Report: ‘Zero sense’ Timberwolves owner Glen Taylor turned down Heat’s Josh Richardson offer for Jimmy Butler
Contradicting a recent report from Marc Stein of The New York Times, Minnesota Timberwolves reporter Darren Wolfson disagreed with the idea that Timberwolves owner Glen Taylor declined a trade offer from the Miami Heat that reportedly included forward Josh Richardson and a protected first-round pick in return for Jimmy Butler.
Still no Tyus Jones extension talks with the deadline next week. … Gotten a lot of questions about @TheSteinLine's report. From my end, zero sense that Glen Taylor balked at a Richardson, future 1st, cap filler offer. #Twolves
— Darren Wolfson (@DWolfsonKSTP) October 10, 2018
The Wolves have been chasing Richardson, an up-and-coming 3-and-D talent, for nearly three weeks since Butler’s trade request was made public.
The Heat reportedly finally obliged, packaging him along with a first-rounder and the promise to haul in Gorgui Dieng’s three-year, $48 million contract, which would likely involve a third team jumping in to facilitate the transaction.
Stein’s report suggested Taylor’s wishy-washy storied reputation had awoken again, likely having a hand in this deal not taking place, despite previously urging his front office tandem to move Butler before the start of the season.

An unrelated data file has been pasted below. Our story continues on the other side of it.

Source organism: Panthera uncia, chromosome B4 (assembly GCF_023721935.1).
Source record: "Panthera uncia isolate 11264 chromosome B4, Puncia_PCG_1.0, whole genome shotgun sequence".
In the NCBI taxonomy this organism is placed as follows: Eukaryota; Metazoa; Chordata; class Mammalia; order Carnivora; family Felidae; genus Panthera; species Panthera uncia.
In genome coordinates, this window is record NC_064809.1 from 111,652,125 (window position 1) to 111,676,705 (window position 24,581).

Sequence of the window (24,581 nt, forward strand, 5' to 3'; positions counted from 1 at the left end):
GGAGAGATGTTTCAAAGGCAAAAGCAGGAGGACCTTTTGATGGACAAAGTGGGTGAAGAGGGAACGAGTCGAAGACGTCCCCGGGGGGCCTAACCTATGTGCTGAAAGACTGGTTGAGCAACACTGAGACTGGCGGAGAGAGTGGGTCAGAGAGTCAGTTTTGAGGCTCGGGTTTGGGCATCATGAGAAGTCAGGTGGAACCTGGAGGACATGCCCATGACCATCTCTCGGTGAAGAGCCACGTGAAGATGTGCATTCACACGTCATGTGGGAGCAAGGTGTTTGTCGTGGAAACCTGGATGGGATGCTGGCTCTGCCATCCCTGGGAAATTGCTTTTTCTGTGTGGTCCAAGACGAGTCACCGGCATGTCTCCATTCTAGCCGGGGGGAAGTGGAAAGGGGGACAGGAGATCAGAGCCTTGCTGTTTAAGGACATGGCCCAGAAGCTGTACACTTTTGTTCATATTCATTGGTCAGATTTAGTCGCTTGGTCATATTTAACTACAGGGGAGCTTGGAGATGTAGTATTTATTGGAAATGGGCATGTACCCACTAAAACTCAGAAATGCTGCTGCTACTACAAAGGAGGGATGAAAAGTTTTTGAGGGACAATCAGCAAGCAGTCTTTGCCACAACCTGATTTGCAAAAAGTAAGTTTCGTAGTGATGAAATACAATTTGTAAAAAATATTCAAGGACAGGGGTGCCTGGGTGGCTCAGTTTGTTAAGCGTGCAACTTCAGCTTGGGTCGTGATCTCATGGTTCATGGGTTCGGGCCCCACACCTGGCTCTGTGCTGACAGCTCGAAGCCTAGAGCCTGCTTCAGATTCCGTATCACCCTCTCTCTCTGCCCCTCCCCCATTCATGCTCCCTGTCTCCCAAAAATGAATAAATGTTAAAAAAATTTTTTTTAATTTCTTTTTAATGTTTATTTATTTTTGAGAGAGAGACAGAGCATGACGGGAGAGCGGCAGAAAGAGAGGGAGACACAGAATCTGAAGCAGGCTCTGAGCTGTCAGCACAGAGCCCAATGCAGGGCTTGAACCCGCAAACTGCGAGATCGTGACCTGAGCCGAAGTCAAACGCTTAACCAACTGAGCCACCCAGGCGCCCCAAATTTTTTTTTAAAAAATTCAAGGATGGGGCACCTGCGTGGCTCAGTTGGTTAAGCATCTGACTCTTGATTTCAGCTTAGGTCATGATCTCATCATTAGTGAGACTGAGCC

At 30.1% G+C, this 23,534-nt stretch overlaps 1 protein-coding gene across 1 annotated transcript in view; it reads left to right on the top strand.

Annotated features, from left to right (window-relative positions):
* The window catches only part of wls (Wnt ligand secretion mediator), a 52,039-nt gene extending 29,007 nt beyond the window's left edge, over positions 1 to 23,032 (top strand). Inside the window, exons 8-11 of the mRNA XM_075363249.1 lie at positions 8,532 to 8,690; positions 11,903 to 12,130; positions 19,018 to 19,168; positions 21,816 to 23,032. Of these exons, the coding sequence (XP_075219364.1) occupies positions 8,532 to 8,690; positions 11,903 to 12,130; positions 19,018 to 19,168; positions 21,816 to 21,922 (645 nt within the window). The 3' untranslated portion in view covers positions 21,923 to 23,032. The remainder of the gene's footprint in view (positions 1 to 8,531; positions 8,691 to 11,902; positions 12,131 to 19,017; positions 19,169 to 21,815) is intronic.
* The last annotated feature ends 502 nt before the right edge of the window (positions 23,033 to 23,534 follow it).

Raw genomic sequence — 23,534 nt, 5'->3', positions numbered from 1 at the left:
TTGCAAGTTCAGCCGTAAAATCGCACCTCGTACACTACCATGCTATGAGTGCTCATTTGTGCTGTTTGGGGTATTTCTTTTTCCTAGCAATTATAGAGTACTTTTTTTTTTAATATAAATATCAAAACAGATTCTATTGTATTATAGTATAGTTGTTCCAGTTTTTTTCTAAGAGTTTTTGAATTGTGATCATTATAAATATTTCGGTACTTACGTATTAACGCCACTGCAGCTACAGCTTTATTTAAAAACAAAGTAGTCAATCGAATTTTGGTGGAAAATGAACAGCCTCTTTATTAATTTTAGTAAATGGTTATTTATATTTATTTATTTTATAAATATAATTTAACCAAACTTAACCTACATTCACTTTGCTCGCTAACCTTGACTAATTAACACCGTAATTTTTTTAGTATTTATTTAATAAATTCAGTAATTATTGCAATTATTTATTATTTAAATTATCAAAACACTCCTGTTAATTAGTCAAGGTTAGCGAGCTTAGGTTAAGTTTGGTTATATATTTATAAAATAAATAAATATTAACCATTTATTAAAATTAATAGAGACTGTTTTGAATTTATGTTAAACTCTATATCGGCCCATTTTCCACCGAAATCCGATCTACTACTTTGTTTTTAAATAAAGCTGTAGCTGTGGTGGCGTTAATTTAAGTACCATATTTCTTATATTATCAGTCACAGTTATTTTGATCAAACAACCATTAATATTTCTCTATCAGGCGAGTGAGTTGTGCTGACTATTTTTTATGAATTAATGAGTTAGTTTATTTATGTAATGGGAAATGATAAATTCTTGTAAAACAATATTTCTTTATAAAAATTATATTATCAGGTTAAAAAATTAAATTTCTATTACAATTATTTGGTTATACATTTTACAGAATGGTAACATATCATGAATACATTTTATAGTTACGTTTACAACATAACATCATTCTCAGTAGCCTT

That the talks collapsed twice in such a short span should be surprising to no one who has followed the Wolves throughout Taylor’s quarter-century of ownership. The same Taylor who held onto Kevin Garnett and then-General Manager Kevin McHale for too long. Who allowed himself to be talked into hiring the thoroughly ill-prepared David Kahn as McHale’s replacement. Who could have escaped his Butler nightmare by accepting a package from Miami that would have been headlined by the promising Heat swingman Josh Richardson and a protected first-round pick.
Has Taylor had a change of mind as of late? Or is he simply in the same state of thought as his front office that the return for Butler is simply not enough?
Wolfson explained that the logic behind the Timberwolves keeping Butler and making him play through the season is driving the price up with a sample of his play, making the pressure of time a friend in this negotiation in which they’ve had very little leverage, considering he has been outspoken about wanting out.
According to Wolfson, it is Thibodeau still at the wheel of this entire saga, with Taylor present, but not interfering with negotiations just yet — despite his previous tactic to talk to other owners before media day rolled around.